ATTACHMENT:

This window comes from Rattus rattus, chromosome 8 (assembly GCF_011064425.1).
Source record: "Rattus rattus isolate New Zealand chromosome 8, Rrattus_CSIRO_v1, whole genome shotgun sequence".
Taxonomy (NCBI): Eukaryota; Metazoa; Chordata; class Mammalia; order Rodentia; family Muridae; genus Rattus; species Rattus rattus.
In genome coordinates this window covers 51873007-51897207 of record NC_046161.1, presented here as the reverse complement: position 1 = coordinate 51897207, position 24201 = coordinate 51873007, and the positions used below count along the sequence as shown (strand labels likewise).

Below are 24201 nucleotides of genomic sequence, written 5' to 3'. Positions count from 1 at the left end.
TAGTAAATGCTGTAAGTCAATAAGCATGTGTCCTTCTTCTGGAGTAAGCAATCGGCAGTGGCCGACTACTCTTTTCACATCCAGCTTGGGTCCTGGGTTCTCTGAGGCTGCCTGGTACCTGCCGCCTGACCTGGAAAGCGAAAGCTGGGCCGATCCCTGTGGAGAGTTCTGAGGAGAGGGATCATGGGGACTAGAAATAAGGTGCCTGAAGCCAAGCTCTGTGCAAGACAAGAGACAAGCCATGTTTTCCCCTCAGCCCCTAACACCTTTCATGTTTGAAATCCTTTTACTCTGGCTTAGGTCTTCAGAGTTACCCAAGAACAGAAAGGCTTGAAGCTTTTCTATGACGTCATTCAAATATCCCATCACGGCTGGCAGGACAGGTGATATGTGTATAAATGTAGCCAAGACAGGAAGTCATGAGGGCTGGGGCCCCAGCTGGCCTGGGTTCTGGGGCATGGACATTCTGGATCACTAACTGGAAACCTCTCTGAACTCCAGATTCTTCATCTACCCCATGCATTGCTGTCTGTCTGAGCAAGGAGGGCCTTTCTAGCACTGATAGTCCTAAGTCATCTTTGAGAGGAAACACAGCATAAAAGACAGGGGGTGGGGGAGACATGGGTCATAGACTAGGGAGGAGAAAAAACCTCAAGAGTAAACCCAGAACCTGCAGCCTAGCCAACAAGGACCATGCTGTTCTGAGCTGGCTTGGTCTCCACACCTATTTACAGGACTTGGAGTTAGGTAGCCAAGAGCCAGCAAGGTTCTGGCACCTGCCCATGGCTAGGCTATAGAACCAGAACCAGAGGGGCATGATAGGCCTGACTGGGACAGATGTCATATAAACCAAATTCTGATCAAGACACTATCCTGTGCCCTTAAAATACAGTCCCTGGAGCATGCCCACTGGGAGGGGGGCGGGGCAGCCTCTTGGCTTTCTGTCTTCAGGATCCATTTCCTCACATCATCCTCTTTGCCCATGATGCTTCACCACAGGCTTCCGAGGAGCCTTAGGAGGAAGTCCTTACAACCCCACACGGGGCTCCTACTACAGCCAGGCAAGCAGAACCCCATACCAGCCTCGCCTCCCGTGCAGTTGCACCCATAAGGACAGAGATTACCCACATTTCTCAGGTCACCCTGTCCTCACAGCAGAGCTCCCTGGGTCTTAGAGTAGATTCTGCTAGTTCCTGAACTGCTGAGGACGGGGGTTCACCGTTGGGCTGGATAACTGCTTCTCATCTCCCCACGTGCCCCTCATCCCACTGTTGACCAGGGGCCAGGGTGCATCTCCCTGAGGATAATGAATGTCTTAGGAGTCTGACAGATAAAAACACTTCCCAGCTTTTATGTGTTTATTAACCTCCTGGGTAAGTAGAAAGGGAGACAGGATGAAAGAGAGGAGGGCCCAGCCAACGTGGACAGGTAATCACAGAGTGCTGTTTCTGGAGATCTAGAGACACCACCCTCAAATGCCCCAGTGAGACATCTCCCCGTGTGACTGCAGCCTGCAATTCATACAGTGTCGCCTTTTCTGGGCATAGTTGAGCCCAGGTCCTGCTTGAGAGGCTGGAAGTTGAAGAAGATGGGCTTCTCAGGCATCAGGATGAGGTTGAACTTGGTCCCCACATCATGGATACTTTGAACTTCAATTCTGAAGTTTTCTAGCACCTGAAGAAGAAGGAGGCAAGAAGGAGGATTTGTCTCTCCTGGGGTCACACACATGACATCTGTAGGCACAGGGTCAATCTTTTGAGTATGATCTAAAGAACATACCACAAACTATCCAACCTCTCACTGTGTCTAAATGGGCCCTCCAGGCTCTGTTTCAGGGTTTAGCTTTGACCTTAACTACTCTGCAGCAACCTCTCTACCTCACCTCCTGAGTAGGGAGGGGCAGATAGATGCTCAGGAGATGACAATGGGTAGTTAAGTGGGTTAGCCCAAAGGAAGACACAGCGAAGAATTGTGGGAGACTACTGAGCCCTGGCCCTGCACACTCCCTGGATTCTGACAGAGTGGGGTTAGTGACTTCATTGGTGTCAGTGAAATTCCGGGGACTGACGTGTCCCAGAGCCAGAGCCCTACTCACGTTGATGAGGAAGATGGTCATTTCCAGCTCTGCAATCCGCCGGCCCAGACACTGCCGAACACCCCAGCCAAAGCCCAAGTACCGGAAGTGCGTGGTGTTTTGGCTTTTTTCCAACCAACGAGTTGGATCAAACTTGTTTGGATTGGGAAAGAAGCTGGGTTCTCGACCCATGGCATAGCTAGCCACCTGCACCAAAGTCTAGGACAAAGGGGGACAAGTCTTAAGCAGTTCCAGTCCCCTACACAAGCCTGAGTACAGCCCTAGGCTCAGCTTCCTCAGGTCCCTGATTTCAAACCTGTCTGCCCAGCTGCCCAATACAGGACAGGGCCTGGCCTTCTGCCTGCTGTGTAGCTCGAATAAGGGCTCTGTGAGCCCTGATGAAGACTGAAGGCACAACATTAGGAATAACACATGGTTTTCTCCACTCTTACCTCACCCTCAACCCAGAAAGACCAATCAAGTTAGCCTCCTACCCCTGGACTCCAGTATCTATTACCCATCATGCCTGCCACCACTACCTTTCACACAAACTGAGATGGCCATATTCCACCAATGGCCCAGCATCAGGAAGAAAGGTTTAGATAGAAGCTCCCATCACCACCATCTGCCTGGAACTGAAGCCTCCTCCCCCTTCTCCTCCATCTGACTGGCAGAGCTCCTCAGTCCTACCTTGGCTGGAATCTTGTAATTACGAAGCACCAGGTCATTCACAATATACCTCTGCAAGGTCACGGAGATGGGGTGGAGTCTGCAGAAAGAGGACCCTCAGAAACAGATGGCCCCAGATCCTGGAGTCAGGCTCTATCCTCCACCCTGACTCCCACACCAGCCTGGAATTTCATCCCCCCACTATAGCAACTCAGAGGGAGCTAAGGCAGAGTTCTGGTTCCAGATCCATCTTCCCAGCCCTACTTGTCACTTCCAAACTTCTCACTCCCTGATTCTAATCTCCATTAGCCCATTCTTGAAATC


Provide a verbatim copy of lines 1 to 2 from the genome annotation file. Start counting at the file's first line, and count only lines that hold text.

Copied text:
This window comes from Rattus rattus, chromosome 8 (assembly GCF_011064425.1).
Source record: "Rattus rattus isolate New Zealand chromosome 8, Rrattus_CSIRO_v1, whole genome shotgun sequence".